3. Frank Welker
All of the performers we’ve mentioned so far have been extremely good when it comes to playing human (or at least humanoid) characters. Frank Welker, however, is not bound by only voicing characters that can talk. Some of his best performances have been Apu the monkey and Rajah the tiger in Aladdin, since he was fully believable as animals instead of just a human imitating them. He was even convincing as the cricket character Cri-kee in Mulan. When it comes to characters that can talk, he has been Fred Jones in pretty much every version of Scooby-Doo since 1969 – even in parodies, such as the ones done on Family Guy. He was the voice of the villain Megatron from the 1980s cartoon Transformers and made enough of an impression on fans that, after Hugo Weaving played the character in the 2007 film, Hasbro still had him voice the character for the Transformers games to appease the fans.
In 2011, Welker received a rather backhanded honor. When you took all the movies where he voiced either a speaking character or a regular animal, his performances made him the most successful actor ever, with grosses above six billion dollars. That’s not even counting all the money that had been made from his hundreds of roles on television. But the Guardian article that reported that still called him, “the most successful Hollywood actor you’ve never heard of.” Still, by voice actor standards, that’s probably quite an achievement.
2. Billy West
General audiences were first introduced to Billy West on the Howard Stern for several years, starting in 1989 and ending in 1995. By the time he left that show, he’d landed new jobs voicing both the titular characters in the Nickelodeon cartoon Ren Stimpy and on the show Doug. He became the new voice of many of the most prominent Looney Tunes characters, such as Bugs Bunny and Elmer Fudd, including in the hit 1996 blockbuster Space Jam. He’s also the voice of the Cheerios bee in that company’s many, many commercials.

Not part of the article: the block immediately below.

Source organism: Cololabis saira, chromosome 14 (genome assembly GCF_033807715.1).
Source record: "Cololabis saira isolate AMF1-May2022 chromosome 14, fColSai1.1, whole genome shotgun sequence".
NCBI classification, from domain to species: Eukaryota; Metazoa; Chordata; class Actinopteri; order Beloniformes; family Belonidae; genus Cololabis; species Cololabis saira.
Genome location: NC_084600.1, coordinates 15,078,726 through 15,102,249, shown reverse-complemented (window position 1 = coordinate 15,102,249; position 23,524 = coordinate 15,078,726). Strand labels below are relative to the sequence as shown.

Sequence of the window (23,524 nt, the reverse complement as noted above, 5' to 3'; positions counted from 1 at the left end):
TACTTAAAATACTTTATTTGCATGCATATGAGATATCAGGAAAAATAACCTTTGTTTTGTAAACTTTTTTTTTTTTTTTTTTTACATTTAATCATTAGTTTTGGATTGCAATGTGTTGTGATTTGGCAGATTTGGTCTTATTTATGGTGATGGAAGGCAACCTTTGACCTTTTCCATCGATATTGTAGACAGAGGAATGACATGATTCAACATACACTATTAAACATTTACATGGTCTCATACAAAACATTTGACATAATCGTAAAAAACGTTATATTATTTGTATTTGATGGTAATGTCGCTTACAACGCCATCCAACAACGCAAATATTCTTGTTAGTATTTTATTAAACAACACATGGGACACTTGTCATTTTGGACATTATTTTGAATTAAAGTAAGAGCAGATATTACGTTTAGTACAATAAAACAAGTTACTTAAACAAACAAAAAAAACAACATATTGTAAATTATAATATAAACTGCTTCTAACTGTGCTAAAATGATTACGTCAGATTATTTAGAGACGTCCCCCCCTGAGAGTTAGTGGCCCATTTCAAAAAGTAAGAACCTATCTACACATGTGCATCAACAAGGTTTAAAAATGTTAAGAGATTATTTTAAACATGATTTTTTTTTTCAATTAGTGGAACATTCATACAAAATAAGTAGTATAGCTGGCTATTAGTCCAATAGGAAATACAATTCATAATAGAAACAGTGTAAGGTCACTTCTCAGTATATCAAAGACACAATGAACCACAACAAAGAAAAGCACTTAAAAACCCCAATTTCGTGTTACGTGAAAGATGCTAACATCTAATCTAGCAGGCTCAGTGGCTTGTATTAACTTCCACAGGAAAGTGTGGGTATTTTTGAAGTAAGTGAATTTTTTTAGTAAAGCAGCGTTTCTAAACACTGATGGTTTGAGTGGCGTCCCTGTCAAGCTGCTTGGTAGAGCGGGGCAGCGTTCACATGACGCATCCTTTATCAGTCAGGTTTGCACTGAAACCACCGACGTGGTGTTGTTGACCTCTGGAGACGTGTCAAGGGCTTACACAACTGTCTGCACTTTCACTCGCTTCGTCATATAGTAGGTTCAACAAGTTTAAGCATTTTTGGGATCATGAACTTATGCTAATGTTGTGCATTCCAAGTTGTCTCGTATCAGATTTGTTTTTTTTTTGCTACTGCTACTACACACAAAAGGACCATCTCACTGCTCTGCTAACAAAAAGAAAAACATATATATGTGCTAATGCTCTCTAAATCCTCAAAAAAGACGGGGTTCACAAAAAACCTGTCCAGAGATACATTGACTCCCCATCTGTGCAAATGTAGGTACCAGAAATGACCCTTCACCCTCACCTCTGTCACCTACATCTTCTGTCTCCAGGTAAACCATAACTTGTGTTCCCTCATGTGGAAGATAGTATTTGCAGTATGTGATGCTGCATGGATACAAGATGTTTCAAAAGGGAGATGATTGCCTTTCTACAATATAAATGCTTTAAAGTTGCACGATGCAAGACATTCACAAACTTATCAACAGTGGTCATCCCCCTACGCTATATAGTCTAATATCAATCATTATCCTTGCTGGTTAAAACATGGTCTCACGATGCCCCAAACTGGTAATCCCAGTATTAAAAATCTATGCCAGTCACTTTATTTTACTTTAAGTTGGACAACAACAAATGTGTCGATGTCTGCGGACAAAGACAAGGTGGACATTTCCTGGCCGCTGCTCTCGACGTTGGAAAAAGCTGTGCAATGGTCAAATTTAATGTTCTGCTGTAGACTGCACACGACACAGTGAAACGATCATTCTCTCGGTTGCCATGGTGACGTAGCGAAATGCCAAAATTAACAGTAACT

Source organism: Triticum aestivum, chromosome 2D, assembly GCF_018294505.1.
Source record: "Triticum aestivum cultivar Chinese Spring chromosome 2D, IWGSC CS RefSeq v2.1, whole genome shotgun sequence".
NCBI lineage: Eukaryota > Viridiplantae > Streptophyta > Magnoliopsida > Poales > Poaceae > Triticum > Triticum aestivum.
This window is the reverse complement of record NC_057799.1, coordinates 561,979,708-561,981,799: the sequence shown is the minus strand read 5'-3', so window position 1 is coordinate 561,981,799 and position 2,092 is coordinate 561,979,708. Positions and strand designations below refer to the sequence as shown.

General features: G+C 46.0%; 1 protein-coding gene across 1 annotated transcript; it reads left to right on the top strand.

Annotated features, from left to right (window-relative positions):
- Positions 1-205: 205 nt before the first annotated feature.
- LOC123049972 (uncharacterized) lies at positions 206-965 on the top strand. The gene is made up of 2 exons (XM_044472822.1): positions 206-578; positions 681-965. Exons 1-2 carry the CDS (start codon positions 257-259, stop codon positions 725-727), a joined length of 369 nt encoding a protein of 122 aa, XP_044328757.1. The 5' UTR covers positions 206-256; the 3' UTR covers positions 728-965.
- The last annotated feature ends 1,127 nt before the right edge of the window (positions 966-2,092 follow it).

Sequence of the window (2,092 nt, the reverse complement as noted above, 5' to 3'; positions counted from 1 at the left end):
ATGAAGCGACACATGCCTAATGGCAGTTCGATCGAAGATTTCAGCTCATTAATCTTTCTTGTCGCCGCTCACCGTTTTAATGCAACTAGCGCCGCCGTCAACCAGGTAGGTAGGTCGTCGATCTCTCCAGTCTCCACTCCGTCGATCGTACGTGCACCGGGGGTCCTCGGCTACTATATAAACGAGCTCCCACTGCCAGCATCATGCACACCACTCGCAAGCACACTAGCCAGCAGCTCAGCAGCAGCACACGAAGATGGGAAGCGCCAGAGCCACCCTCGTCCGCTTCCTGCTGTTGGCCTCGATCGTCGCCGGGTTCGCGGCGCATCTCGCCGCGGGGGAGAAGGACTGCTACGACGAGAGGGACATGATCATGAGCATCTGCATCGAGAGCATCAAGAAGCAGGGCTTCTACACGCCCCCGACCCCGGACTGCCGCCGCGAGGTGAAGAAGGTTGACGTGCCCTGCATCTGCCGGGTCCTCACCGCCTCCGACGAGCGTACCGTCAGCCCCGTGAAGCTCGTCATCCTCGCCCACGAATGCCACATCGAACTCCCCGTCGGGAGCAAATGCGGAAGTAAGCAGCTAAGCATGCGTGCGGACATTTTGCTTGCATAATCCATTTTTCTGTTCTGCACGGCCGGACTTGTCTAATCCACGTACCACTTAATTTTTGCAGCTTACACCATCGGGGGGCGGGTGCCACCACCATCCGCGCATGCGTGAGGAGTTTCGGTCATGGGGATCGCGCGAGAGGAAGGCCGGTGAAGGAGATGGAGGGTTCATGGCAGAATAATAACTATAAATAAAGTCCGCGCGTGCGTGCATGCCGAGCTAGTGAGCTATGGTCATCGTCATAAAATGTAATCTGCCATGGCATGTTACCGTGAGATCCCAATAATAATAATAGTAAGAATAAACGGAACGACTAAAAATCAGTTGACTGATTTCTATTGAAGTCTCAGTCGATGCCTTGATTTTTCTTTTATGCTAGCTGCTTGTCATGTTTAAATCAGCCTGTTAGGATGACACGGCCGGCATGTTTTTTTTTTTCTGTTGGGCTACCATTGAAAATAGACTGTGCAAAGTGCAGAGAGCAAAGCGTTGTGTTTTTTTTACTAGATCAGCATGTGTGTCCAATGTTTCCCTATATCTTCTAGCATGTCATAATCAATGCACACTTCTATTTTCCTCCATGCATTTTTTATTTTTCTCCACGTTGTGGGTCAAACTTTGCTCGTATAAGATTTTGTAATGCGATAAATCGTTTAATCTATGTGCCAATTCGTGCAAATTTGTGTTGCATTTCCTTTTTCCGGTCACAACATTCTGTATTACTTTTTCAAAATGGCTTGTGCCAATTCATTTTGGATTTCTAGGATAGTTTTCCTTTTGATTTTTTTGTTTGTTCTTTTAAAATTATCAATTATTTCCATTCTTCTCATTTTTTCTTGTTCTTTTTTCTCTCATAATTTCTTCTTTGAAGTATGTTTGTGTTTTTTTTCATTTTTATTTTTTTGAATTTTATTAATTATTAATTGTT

These days, he’s best known for starring in Futurama, along with John DiMaggio, in dozens of parts on the show. If you didn’t know better, you would never guess that protagonist Phillip J. Fry, Professor Farnsworth, and Dr. Zoidberg were all voiced by the same person (incidentally, his Fry voice is by far the closest to his real one).
1. Mel Blanc
As “The Man with a Thousand Voices,” Mel Blanc is the best known, most influential, and most respected of all voice actors. It was pretty much because of him that we know today who voice actors are for cartoons, instead of that being a secret (since studios like Warner Bros tried to suppress the names of voice actors in the hope of keeping their cartoons more believable). Since he was the original voice for Looney Toons characters ranging from Bugs Bunny to Tweety Bird to Elmer Fudd, he was able to get a screen credit. Of course, he wasn’t all that benevolent: he was the only one who got a credit, and made sure of that.
In the ’60s, he was the original performer for numerous famous characters for Hanna-Barbera, such as Barney Rubble on The Flintstones and Cosmo Spacely on The Jetsons. These characters were so important to him that there’s a famous story saying that, after a horrible car wreck in 1961 left him in a semi-comatose state, the doctors were only able to get a response from him after a few weeks by addressing him as Bugs Bunny, prompting him to respond (while semi-conscious), “Myeeeeh. What’s up, Doc?”
If voice acting is your thing, check out this reading of Dustin Koski’s short story “My Last Camping Trip.”
List idea provided by On Hold Marketing.